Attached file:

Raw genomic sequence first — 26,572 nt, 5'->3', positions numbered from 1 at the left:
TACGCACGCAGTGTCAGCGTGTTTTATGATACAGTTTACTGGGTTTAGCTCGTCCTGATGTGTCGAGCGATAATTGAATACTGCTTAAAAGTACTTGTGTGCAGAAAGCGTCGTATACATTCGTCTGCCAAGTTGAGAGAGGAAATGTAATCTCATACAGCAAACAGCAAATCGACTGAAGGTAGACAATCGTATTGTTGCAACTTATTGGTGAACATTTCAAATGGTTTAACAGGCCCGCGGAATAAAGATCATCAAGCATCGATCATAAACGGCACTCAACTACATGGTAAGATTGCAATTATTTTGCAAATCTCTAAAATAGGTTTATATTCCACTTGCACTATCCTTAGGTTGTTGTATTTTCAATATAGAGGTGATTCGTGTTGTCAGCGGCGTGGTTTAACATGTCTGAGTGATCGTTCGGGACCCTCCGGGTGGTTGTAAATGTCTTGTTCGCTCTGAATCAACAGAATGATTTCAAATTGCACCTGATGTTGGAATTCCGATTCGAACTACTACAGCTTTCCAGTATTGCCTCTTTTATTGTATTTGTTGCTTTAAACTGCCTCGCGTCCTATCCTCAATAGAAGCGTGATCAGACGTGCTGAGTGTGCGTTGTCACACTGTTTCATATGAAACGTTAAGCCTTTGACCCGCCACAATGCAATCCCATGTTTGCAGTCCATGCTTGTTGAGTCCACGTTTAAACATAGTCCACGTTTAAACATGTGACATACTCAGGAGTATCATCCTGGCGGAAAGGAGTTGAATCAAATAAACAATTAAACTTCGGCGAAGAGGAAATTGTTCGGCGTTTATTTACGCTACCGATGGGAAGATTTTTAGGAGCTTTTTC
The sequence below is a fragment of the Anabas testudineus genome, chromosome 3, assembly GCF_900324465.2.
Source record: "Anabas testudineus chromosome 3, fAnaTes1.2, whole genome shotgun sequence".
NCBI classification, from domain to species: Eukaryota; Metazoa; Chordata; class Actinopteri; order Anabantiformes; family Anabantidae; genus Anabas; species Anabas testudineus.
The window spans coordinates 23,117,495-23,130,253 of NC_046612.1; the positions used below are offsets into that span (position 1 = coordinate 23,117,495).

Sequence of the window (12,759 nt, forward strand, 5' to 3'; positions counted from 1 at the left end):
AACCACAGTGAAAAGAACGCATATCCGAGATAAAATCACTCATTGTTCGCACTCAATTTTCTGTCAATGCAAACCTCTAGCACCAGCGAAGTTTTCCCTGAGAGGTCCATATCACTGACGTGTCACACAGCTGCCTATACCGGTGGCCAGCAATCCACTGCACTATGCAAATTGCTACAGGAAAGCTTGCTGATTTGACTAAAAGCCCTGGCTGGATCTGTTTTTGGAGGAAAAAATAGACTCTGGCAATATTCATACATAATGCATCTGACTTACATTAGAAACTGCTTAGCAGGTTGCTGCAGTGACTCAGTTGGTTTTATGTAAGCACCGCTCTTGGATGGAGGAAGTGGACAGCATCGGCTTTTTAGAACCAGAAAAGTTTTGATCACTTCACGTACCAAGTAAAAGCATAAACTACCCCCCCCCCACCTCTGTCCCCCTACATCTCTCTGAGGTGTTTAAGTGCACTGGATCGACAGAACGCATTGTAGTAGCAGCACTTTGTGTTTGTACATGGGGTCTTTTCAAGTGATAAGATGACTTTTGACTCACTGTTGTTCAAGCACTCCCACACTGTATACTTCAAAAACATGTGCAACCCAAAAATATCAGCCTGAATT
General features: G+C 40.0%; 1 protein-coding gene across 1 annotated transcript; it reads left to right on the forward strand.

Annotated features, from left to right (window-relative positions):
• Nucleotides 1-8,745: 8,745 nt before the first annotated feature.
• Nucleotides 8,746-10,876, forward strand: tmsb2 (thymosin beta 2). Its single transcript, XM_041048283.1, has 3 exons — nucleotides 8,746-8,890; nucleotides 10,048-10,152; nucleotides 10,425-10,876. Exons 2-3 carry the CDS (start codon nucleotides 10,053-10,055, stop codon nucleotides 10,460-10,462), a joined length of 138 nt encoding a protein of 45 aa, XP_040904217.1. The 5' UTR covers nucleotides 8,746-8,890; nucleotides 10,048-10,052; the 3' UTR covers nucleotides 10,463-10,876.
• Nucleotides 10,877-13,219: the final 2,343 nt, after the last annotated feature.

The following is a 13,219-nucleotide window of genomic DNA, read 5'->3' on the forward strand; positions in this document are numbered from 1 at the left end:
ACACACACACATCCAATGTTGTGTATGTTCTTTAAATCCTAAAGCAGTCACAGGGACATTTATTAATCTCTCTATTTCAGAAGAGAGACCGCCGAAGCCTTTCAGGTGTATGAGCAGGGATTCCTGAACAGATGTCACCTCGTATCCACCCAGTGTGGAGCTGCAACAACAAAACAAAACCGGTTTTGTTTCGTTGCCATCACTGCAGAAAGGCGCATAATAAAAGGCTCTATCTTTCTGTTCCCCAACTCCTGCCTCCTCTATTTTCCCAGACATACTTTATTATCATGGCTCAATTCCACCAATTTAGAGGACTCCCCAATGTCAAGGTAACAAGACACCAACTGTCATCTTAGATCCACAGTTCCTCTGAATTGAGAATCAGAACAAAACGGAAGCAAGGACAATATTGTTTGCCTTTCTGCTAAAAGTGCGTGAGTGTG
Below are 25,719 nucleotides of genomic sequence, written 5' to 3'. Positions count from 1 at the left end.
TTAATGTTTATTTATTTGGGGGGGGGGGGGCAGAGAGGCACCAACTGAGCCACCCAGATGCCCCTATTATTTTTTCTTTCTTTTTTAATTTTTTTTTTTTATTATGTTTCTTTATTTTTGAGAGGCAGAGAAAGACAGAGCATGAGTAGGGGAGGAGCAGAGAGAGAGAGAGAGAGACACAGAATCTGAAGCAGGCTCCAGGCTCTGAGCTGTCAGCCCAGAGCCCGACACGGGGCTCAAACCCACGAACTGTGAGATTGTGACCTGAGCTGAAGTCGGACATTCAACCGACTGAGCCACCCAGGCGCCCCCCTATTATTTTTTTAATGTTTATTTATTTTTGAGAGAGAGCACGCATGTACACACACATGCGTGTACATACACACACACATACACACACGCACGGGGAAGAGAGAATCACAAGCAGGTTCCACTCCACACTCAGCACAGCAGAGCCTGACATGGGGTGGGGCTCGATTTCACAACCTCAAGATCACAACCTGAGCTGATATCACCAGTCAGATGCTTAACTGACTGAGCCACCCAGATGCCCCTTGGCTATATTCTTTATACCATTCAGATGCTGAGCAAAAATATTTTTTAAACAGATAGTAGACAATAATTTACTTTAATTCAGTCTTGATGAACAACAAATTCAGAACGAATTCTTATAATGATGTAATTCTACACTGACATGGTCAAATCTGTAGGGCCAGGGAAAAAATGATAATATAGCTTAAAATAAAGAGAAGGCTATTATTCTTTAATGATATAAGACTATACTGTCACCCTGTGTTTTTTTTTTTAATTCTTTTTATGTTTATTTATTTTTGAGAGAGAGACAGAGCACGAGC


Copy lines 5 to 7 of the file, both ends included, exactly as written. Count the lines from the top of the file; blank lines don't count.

NCBI classification, from domain to species: Eukaryota; Metazoa; Chordata; class Actinopteri; order Anabantiformes; family Anabantidae; genus Anabas; species Anabas testudineus.
The window spans coordinates 23,117,495-23,130,253 of NC_046612.1; the positions used below are offsets into that span (position 1 = coordinate 23,117,495).

Sequence of the window (12,759 nt, forward strand, 5' to 3'; positions counted from 1 at the left end):